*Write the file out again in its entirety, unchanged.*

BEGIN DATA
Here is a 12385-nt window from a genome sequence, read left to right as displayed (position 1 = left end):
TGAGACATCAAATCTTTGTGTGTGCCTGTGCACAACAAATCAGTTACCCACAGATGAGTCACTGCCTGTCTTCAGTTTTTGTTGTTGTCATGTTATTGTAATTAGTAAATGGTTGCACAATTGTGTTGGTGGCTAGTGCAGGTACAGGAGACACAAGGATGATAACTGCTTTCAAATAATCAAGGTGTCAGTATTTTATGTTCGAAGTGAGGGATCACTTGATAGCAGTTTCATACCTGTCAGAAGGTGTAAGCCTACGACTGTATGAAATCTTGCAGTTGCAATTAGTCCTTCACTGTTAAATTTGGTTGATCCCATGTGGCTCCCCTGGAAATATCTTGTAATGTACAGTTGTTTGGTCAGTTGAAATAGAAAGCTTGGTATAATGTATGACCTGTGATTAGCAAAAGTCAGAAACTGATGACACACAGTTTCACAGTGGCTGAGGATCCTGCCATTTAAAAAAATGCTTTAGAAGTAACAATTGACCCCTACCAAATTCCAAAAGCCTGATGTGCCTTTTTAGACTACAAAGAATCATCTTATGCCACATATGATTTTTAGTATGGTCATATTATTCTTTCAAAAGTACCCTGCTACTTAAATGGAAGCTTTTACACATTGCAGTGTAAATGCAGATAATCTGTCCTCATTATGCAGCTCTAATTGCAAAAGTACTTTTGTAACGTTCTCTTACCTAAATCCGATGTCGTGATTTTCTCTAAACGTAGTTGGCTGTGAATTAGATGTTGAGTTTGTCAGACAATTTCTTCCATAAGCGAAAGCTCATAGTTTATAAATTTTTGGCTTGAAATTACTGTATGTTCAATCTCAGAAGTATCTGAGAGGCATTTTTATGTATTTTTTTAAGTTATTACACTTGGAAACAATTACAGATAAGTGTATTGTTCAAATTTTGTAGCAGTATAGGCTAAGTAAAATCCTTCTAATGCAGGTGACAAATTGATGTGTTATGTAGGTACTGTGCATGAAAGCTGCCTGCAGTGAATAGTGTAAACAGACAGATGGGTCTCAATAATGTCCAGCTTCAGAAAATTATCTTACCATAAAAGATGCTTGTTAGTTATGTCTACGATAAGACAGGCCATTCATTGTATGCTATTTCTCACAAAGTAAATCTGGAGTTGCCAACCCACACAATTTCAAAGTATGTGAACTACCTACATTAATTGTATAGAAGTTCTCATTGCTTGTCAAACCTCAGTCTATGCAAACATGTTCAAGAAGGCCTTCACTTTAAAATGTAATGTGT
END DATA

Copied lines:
Here is a 12385-nt window from a genome sequence, read left to right as displayed (position 1 = left end):
TGAGACATCAAATCTTTGTGTGTGCCTGTGCACAACAAATCAGTTACCCACAGATGAGTCACTGCCTGTCTTCAGTTTTTGTTGTTGTCATGTTATTGTAATTAGTAAATGGTTGCACAATTGTGTTGGTGGCTAGTGCAGGTACAGGAGACACAAGGATGATAACTGCTTTCAAATAATCAAGGTGTCAGTATTTTATGTTCGAAGTGAGGGATCACTTGATAGCAGTTTCATACCTGTCAGAAGGTGTAAGCCTACGACTGTATGAAATCTTGCAGTTGCAATTAGTCCTTCACTGTTAAATTTGGTTGATCCCATGTGGCTCCCCTGGAAATATCTTGTAATGTACAGTTGTTTGGTCAGTTGAAATAGAAAGCTTGGTATAATGTATGACCTGTGATTAGCAAAAGTCAGAAACTGATGACACACAGTTTCACAGTGGCTGAGGATCCTGCCATTTAAAAAAATGCTTTAGAAGTAACAATTGACCCCTACCAAATTCCAAAAGCCTGATGTGCCTTTTTAGACTACAAAGAATCATCTTATGCCACATATGATTTTTAGTATGGTCATATTATTCTTTCAAAAGTACCCTGCTACTTAAATGGAAGCTTTTACACATTGCAGTGTAAATGCAGATAATCTGTCCTCATTATGCAGCTCTAATTGCAAAAGTACTTTTGTAACGTTCTCTTACCTAAATCCGATGTCGTGATTTTCTCTAAACGTAGTTGGCTGTGAATTAGATGTTGAGTTTGTCAGACAATTTCTTCCATAAGCGAAAGCTCATAGTTTATAAATTTTTGGCTTGAAATTACTGTATGTTCAATCTCAGAAGTATCTGAGAGGCATTTTTATGTATTTTTTTAAGTTATTACACTTGGAAACAATTACAGATAAGTGTATTGTTCAAATTTTGTAGCAGTATAGGCTAAGTAAAATCCTTCTAATGCAGGTGACAAATTGATGTGTTATGTAGGTACTGTGCATGAAAGCTGCCTGCAGTGAATAGTGTAAACAGACAGATGGGTCTCAATAATGTCCAGCTTCAGAAAATTATCTTACCATAAAAGATGCTTGTTAGTTATGTCTACGATAAGACAGGCCATTCATTGTATGCTATTTCTCACAAAGTAAATCTGGAGTTGCCAACCCACACAATTTCAAAGTATGTGAACTACCTACATTAATTGTATAGAAGTTCTCATTGCTTGTCAAACCTCAGTCTATGCAAACATGTTCAAGAAGGCCTTCACTTTAAAATGTAATGTGT